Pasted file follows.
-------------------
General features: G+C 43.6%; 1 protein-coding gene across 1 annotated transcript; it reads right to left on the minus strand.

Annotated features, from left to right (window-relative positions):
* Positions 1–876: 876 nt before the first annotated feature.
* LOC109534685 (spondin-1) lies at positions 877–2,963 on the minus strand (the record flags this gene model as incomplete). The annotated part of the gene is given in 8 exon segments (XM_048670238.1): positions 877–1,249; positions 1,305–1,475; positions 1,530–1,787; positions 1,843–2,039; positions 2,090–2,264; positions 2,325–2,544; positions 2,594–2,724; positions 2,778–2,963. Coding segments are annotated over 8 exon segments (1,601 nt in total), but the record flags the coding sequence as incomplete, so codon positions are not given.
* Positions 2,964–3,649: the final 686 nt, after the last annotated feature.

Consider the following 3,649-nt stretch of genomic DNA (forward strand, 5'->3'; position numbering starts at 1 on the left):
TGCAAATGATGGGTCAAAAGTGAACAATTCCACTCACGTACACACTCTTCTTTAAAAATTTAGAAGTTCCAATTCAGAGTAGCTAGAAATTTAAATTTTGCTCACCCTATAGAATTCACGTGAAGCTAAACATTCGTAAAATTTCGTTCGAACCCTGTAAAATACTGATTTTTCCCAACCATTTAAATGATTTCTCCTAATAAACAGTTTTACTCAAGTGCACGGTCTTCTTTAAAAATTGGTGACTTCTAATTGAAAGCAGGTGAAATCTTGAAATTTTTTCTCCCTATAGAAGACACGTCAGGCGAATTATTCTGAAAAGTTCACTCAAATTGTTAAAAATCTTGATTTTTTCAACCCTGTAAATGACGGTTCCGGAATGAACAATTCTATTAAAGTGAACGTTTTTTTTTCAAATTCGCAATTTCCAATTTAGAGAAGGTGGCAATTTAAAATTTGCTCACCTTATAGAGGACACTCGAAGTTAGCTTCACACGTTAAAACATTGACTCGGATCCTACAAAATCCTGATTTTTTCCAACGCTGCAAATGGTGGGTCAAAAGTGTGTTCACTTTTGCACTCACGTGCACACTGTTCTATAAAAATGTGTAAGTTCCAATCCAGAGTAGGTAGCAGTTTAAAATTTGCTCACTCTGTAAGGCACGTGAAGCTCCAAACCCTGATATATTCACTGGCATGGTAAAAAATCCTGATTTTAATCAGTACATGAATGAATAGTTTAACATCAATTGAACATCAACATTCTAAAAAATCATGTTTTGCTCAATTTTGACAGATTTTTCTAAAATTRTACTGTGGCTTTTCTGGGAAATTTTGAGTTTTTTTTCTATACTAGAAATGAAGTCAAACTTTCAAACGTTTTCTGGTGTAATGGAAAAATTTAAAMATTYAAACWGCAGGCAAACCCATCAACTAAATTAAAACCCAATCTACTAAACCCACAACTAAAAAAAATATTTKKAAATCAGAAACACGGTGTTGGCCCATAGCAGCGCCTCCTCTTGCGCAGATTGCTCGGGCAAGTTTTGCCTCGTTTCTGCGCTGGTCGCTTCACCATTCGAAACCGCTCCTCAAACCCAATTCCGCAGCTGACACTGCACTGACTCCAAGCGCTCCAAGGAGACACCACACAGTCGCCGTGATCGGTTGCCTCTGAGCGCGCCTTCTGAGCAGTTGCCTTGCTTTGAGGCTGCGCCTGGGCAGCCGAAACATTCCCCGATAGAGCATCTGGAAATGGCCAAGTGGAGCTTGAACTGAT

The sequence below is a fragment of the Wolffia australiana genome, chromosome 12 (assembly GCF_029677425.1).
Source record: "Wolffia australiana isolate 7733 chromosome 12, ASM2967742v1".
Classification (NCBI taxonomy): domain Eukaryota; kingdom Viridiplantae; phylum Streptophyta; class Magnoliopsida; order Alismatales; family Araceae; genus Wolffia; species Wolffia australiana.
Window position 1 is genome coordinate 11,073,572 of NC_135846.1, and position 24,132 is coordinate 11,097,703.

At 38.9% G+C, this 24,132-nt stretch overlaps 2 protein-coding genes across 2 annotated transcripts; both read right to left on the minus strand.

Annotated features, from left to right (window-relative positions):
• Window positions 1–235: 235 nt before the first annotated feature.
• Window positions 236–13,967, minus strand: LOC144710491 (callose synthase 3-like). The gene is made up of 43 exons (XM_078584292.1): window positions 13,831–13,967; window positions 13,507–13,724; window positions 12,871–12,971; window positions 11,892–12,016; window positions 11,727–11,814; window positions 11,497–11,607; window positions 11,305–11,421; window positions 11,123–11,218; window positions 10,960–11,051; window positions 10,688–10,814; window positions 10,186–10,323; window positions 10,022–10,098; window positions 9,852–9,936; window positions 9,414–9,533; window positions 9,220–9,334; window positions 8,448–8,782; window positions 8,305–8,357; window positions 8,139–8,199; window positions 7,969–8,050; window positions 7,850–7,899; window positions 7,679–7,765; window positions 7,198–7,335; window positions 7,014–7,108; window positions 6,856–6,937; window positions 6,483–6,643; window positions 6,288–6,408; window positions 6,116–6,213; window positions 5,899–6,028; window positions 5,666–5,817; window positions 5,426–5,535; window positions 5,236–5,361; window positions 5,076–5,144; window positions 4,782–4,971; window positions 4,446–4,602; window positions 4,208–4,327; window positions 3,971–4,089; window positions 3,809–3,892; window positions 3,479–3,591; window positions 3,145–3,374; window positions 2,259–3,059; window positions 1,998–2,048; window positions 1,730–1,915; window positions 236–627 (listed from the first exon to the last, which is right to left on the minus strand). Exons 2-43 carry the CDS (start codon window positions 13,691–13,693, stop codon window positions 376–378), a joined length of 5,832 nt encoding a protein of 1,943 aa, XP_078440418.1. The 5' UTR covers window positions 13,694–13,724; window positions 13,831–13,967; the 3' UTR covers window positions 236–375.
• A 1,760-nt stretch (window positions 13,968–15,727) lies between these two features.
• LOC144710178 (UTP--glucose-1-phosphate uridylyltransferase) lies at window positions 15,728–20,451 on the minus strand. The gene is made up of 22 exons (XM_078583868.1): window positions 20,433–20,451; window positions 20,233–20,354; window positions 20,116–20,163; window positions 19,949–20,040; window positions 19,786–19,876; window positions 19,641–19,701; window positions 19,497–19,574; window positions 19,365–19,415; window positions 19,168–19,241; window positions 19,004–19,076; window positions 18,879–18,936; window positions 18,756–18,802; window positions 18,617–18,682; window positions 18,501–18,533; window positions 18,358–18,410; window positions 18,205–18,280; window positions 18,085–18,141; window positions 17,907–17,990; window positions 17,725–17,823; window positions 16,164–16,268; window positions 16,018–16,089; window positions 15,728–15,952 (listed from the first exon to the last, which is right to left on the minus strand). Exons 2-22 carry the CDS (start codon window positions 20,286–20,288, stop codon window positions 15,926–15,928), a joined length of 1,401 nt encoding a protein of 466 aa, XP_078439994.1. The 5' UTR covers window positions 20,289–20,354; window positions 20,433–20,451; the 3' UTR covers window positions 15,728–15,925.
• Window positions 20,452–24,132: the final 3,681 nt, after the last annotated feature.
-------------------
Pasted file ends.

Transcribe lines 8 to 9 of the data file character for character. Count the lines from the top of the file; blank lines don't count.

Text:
The sequence below is a fragment of the Wolffia australiana genome, chromosome 12 (assembly GCF_029677425.1).
Source record: "Wolffia australiana isolate 7733 chromosome 12, ASM2967742v1".